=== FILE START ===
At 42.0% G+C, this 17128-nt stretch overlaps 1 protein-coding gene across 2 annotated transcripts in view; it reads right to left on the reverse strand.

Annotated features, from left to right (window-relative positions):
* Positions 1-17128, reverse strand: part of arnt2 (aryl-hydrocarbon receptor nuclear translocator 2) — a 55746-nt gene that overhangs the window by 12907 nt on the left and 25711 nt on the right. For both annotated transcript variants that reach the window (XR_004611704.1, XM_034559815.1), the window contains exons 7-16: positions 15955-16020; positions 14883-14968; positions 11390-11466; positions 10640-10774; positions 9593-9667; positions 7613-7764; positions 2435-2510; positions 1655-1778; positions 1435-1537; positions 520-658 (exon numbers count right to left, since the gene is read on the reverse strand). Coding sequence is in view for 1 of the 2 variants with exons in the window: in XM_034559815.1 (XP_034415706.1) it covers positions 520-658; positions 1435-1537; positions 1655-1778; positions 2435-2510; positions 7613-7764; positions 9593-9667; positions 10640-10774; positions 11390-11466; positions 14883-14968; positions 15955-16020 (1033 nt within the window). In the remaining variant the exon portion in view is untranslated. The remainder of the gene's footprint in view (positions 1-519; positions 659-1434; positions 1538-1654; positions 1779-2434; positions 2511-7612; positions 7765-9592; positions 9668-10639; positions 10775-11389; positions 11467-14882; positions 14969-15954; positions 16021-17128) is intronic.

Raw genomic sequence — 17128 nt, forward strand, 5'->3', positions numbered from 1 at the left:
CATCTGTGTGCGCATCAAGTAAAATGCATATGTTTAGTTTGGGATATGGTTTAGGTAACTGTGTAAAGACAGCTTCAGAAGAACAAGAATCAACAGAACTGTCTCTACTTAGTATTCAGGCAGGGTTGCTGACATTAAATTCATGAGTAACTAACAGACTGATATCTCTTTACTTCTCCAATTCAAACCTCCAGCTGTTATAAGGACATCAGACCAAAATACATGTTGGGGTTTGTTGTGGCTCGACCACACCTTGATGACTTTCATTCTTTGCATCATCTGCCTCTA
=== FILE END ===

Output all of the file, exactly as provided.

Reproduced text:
At 42.0% G+C, this 17128-nt stretch overlaps 1 protein-coding gene across 2 annotated transcripts in view; it reads right to left on the reverse strand.

Annotated features, from left to right (window-relative positions):
* Positions 1-17128, reverse strand: part of arnt2 (aryl-hydrocarbon receptor nuclear translocator 2) — a 55746-nt gene that overhangs the window by 12907 nt on the left and 25711 nt on the right. For both annotated transcript variants that reach the window (XR_004611704.1, XM_034559815.1), the window contains exons 7-16: positions 15955-16020; positions 14883-14968; positions 11390-11466; positions 10640-10774; positions 9593-9667; positions 7613-7764; positions 2435-2510; positions 1655-1778; positions 1435-1537; positions 520-658 (exon numbers count right to left, since the gene is read on the reverse strand). Coding sequence is in view for 1 of the 2 variants with exons in the window: in XM_034559815.1 (XP_034415706.1) it covers positions 520-658; positions 1435-1537; positions 1655-1778; positions 2435-2510; positions 7613-7764; positions 9593-9667; positions 10640-10774; positions 11390-11466; positions 14883-14968; positions 15955-16020 (1033 nt within the window). In the remaining variant the exon portion in view is untranslated. The remainder of the gene's footprint in view (positions 1-519; positions 659-1434; positions 1538-1654; positions 1779-2434; positions 2511-7612; positions 7765-9592; positions 9668-10639; positions 10775-11389; positions 11467-14882; positions 14969-15954; positions 16021-17128) is intronic.

Raw genomic sequence — 17128 nt, forward strand, 5'->3', positions numbered from 1 at the left:
CATCTGTGTGCGCATCAAGTAAAATGCATATGTTTAGTTTGGGATATGGTTTAGGTAACTGTGTAAAGACAGCTTCAGAAGAACAAGAATCAACAGAACTGTCTCTACTTAGTATTCAGGCAGGGTTGCTGACATTAAATTCATGAGTAACTAACAGACTGATATCTCTTTACTTCTCCAATTCAAACCTCCAGCTGTTATAAGGACATCAGACCAAAATACATGTTGGGGTTTGTTGTGGCTCGACCACACCTTGATGACTTTCATTCTTTGCATCATCTGCCTCTA